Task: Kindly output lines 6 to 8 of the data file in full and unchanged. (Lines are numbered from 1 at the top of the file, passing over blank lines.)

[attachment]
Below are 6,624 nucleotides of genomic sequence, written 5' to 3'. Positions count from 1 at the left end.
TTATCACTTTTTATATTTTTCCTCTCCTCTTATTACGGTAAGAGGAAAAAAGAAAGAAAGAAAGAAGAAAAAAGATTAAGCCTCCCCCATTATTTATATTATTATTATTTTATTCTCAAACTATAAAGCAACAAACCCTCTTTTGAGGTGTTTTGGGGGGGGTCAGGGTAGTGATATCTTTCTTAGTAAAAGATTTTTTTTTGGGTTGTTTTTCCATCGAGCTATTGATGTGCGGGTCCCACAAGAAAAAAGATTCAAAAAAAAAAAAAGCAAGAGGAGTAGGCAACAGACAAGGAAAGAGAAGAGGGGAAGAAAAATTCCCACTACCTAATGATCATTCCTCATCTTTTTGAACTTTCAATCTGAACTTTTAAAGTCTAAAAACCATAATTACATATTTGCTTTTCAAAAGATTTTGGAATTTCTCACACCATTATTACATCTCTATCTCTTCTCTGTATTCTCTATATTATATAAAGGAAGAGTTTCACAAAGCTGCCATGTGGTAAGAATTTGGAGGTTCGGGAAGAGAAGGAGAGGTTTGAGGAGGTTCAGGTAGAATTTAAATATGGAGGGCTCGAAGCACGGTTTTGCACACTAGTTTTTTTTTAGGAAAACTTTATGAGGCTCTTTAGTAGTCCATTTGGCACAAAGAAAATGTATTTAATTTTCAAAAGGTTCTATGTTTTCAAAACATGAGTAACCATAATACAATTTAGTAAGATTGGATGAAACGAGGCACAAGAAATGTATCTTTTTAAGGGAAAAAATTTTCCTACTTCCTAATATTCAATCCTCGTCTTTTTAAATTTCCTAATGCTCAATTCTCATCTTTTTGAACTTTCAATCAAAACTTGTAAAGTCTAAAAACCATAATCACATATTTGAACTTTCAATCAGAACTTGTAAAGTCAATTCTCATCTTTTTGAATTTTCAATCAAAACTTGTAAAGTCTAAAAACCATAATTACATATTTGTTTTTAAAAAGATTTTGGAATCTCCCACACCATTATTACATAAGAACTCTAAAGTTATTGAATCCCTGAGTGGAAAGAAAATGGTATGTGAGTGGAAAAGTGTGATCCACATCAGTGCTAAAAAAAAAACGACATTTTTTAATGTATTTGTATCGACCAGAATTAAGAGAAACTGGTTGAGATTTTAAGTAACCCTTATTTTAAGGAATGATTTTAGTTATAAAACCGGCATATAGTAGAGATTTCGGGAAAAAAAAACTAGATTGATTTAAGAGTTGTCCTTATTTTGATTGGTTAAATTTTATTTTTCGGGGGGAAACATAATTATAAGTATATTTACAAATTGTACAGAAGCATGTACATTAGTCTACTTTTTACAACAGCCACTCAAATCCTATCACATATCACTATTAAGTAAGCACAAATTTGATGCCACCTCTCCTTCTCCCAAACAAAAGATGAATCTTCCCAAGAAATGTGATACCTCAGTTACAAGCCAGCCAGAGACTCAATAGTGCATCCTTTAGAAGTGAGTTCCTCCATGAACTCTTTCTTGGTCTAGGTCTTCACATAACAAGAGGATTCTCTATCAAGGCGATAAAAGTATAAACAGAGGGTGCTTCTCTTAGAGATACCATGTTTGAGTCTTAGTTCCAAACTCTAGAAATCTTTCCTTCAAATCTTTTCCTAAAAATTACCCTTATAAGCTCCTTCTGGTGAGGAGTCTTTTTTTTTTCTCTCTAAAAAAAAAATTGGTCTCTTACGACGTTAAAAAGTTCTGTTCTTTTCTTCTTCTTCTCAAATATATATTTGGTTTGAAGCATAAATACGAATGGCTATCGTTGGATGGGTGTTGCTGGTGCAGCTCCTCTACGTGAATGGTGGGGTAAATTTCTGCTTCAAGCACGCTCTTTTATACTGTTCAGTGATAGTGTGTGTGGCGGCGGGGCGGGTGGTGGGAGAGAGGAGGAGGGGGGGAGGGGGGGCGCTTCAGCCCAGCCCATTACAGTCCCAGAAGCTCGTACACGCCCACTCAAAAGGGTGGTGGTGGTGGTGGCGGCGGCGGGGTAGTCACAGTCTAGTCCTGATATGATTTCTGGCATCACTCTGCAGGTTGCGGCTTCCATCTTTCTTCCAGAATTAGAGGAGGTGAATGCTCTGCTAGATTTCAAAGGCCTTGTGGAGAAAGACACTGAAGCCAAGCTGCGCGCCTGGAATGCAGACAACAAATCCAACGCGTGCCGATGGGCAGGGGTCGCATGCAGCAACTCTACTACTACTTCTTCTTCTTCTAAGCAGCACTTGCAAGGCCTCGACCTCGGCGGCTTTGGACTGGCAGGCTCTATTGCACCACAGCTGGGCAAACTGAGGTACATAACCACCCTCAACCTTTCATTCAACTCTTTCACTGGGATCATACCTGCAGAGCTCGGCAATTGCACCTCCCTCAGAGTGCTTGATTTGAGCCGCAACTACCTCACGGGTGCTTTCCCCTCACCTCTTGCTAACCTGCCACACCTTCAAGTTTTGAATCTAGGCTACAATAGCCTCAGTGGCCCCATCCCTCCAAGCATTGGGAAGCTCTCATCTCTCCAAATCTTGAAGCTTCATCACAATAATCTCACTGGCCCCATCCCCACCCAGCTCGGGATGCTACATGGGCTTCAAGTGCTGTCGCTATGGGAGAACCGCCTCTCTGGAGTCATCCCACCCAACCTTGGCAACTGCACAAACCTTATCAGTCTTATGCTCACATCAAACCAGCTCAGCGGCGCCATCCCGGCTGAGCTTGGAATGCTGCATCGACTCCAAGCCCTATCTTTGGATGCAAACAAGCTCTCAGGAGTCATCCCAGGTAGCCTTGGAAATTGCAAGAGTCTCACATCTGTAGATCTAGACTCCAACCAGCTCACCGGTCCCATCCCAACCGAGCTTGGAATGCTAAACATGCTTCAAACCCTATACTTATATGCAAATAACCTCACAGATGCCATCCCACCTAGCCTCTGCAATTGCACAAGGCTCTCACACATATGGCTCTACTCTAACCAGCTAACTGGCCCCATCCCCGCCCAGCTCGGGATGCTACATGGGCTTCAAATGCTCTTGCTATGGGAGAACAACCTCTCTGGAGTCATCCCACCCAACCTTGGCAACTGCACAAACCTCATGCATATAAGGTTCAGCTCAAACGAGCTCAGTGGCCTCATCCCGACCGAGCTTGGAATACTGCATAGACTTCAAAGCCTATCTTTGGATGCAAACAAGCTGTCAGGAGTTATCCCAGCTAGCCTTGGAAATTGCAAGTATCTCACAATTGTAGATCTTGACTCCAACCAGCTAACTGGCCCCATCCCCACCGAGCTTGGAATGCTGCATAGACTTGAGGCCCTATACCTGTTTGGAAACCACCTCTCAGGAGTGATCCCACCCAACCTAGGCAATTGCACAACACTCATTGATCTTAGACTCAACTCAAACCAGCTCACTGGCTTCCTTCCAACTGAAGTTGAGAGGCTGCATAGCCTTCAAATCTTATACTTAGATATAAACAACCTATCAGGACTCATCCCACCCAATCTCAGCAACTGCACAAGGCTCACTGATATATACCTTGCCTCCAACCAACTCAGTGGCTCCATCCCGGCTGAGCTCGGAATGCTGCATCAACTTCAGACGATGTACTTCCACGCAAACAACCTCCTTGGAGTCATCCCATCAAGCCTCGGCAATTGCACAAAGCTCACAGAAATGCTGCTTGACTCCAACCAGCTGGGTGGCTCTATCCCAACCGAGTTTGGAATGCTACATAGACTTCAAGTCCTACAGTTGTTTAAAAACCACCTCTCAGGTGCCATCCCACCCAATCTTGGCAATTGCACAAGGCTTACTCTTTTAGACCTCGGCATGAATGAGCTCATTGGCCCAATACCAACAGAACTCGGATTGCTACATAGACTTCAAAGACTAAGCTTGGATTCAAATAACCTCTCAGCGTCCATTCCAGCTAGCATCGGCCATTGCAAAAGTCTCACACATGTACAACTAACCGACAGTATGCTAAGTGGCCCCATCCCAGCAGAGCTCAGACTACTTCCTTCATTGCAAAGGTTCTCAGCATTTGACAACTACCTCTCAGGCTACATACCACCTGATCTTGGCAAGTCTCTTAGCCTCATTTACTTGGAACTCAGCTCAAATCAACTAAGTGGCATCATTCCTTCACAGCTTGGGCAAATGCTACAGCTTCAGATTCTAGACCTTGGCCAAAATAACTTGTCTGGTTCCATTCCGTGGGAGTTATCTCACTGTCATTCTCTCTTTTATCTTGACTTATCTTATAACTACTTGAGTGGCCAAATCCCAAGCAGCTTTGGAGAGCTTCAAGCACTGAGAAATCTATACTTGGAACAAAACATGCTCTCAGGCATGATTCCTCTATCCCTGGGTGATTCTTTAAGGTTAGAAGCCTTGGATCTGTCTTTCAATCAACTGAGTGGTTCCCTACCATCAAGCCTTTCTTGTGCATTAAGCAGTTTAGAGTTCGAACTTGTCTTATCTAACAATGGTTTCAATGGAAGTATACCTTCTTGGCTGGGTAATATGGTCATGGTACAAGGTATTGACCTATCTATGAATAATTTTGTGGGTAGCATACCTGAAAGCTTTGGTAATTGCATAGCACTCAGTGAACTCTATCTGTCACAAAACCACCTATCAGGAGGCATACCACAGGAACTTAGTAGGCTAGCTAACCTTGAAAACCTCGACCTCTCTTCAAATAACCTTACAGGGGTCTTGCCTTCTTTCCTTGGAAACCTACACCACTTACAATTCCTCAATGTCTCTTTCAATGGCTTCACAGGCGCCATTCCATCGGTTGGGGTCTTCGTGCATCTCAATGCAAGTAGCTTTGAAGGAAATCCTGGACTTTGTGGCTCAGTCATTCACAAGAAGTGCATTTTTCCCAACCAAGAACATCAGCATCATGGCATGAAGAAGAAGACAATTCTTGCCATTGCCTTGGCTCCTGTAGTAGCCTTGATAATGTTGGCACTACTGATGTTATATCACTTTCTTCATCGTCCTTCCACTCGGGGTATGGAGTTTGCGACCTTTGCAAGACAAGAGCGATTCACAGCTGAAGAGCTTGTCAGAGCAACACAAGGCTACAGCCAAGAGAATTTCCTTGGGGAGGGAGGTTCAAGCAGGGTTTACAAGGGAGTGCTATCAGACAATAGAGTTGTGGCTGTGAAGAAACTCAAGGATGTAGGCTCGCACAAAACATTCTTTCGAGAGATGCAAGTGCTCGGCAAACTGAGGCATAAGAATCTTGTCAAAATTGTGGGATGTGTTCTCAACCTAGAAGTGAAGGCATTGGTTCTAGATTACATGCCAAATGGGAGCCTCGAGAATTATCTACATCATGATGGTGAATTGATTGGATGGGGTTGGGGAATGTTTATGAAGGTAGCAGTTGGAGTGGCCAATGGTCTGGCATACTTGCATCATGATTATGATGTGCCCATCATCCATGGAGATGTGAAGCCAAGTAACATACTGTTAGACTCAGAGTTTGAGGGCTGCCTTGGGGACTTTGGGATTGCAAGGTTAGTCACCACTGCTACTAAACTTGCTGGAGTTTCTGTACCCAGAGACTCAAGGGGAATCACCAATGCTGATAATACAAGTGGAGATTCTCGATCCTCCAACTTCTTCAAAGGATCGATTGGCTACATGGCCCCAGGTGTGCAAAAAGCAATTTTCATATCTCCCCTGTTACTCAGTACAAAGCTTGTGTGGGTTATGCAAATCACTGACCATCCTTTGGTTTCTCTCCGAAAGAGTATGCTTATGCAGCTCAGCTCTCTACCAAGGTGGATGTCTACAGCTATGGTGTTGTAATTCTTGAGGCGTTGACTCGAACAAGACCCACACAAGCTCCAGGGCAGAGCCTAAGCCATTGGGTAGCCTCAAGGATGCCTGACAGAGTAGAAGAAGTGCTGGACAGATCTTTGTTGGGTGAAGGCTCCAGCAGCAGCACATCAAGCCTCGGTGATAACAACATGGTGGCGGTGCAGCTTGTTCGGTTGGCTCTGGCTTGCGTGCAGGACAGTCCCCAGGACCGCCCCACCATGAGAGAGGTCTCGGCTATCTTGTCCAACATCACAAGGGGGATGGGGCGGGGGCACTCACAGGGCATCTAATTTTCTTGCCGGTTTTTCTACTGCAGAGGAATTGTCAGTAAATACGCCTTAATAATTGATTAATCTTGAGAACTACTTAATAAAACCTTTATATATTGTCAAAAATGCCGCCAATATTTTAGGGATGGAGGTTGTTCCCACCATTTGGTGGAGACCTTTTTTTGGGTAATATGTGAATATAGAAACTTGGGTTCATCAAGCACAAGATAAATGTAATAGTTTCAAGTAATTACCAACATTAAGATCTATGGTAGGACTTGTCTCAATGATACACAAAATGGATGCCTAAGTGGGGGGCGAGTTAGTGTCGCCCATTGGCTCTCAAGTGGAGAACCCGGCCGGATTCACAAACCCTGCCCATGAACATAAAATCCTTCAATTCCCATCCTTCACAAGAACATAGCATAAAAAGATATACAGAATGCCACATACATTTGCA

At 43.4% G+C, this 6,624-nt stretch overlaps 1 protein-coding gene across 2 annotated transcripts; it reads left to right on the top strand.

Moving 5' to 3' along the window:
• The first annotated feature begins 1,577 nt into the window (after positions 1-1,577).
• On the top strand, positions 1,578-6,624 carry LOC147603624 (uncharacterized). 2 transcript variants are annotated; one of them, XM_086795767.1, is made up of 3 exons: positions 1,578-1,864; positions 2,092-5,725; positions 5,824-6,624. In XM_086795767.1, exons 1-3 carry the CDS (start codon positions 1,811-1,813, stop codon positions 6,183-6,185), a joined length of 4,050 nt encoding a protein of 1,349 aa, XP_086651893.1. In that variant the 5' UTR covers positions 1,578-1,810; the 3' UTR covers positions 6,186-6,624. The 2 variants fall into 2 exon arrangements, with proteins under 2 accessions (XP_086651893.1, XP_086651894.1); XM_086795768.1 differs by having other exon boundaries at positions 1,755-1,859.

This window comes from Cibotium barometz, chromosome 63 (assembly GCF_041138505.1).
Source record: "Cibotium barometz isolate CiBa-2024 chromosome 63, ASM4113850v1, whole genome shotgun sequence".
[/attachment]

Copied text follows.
• On the top strand, positions 1,578-6,624 carry LOC147603624 (uncharacterized). 2 transcript variants are annotated; one of them, XM_086795767.1, is made up of 3 exons: positions 1,578-1,864; positions 2,092-5,725; positions 5,824-6,624. In XM_086795767.1, exons 1-3 carry the CDS (start codon positions 1,811-1,813, stop codon positions 6,183-6,185), a joined length of 4,050 nt encoding a protein of 1,349 aa, XP_086651893.1. In that variant the 5' UTR covers positions 1,578-1,810; the 3' UTR covers positions 6,186-6,624. The 2 variants fall into 2 exon arrangements, with proteins under 2 accessions (XP_086651893.1, XP_086651894.1); XM_086795768.1 differs by having other exon boundaries at positions 1,755-1,859.

This window comes from Cibotium barometz, chromosome 63 (assembly GCF_041138505.1).
Source record: "Cibotium barometz isolate CiBa-2024 chromosome 63, ASM4113850v1, whole genome shotgun sequence".